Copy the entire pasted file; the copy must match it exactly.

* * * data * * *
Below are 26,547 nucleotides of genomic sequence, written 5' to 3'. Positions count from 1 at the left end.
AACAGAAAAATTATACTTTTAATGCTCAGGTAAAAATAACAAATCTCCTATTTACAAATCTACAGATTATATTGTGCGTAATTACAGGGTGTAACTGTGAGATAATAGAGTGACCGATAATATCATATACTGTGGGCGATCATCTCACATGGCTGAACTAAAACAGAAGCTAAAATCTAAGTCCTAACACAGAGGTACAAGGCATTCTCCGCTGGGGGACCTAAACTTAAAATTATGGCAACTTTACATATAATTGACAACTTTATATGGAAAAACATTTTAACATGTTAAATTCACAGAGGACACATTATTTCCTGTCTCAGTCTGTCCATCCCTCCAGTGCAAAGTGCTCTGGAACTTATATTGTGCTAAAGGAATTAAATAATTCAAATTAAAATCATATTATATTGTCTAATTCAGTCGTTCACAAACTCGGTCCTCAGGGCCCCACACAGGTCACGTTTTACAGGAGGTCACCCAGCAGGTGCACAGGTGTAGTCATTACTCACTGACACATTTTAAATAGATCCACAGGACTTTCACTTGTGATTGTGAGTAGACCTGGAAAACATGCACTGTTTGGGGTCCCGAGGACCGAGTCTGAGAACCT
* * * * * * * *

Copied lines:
Below are 26,547 nucleotides of genomic sequence, written 5' to 3'. Positions count from 1 at the left end.
AACAGAAAAATTATACTTTTAATGCTCAGGTAAAAATAACAAATCTCCTATTTACAAATCTACAGATTATATTGTGCGTAATTACAGGGTGTAACTGTGAGATAATAGAGTGACCGATAATATCATATACTGTGGGCGATCATCTCACATGGCTGAACTAAAACAGAAGCTAAAATCTAAGTCCTAACACAGAGGTACAAGGCATTCTCCGCTGGGGGACCTAAACTTAAAATTATGGCAACTTTACATATAATTGACAACTTTATATGGAAAAACATTTTAACATGTTAAATTCACAGAGGACACATTATTTCCTGTCTCAGTCTGTCCATCCCTCCAGTGCAAAGTGCTCTGGAACTTATATTGTGCTAAAGGAATTAAATAATTCAAATTAAAATCATATTATATTGTCTAATTCAGTCGTTCACAAACTCGGTCCTCAGGGCCCCACACAGGTCACGTTTTACAGGAGGTCACCCAGCAGGTGCACAGGTGTAGTCATTACTCACTGACACATTTTAAATAGATCCACAGGACTTTCACTTGTGATTGTGAGTAGACCTGGAAAACATGCACTGTTTGGGGTCCCGAGGACCGAGTCTGAGAACCT